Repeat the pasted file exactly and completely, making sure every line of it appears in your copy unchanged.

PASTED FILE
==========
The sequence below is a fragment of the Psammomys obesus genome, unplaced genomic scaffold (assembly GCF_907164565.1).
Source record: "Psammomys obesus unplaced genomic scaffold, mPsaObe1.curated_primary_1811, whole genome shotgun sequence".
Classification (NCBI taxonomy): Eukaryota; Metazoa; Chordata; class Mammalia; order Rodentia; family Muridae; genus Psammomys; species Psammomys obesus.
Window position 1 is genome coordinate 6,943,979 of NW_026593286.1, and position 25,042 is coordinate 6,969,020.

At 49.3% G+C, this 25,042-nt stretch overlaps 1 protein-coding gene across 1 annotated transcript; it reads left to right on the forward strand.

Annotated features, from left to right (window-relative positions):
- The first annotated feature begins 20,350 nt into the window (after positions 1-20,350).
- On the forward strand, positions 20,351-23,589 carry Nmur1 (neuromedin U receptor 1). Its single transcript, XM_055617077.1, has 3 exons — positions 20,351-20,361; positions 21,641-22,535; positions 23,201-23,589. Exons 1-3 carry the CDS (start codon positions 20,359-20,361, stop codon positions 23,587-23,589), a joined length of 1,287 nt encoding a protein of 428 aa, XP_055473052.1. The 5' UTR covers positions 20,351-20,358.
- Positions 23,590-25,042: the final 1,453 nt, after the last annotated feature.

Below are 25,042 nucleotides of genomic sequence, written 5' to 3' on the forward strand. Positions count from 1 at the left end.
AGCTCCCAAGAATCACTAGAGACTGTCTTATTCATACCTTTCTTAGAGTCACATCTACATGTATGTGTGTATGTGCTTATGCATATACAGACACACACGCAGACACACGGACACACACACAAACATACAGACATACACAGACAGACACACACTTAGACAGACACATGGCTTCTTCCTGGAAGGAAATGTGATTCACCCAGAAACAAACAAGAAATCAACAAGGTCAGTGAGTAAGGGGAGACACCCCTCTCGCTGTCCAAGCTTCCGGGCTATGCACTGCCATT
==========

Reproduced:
The sequence below is a fragment of the Psammomys obesus genome, unplaced genomic scaffold (assembly GCF_907164565.1).
Source record: "Psammomys obesus unplaced genomic scaffold, mPsaObe1.curated_primary_1811, whole genome shotgun sequence".
Classification (NCBI taxonomy): Eukaryota; Metazoa; Chordata; class Mammalia; order Rodentia; family Muridae; genus Psammomys; species Psammomys obesus.
Window position 1 is genome coordinate 6,943,979 of NW_026593286.1, and position 25,042 is coordinate 6,969,020.

At 49.3% G+C, this 25,042-nt stretch overlaps 1 protein-coding gene across 1 annotated transcript; it reads left to right on the forward strand.

Annotated features, from left to right (window-relative positions):
- The first annotated feature begins 20,350 nt into the window (after positions 1-20,350).
- On the forward strand, positions 20,351-23,589 carry Nmur1 (neuromedin U receptor 1). Its single transcript, XM_055617077.1, has 3 exons — positions 20,351-20,361; positions 21,641-22,535; positions 23,201-23,589. Exons 1-3 carry the CDS (start codon positions 20,359-20,361, stop codon positions 23,587-23,589), a joined length of 1,287 nt encoding a protein of 428 aa, XP_055473052.1. The 5' UTR covers positions 20,351-20,358.
- Positions 23,590-25,042: the final 1,453 nt, after the last annotated feature.

Below are 25,042 nucleotides of genomic sequence, written 5' to 3' on the forward strand. Positions count from 1 at the left end.
AGCTCCCAAGAATCACTAGAGACTGTCTTATTCATACCTTTCTTAGAGTCACATCTACATGTATGTGTGTATGTGCTTATGCATATACAGACACACACGCAGACACACGGACACACACACAAACATACAGACATACACAGACAGACACACACTTAGACAGACACATGGCTTCTTCCTGGAAGGAAATGTGATTCACCCAGAAACAAACAAGAAATCAACAAGGTCAGTGAGTAAGGGGAGACACCCCTCTCGCTGTCCAAGCTTCCGGGCTATGCACTGCCATT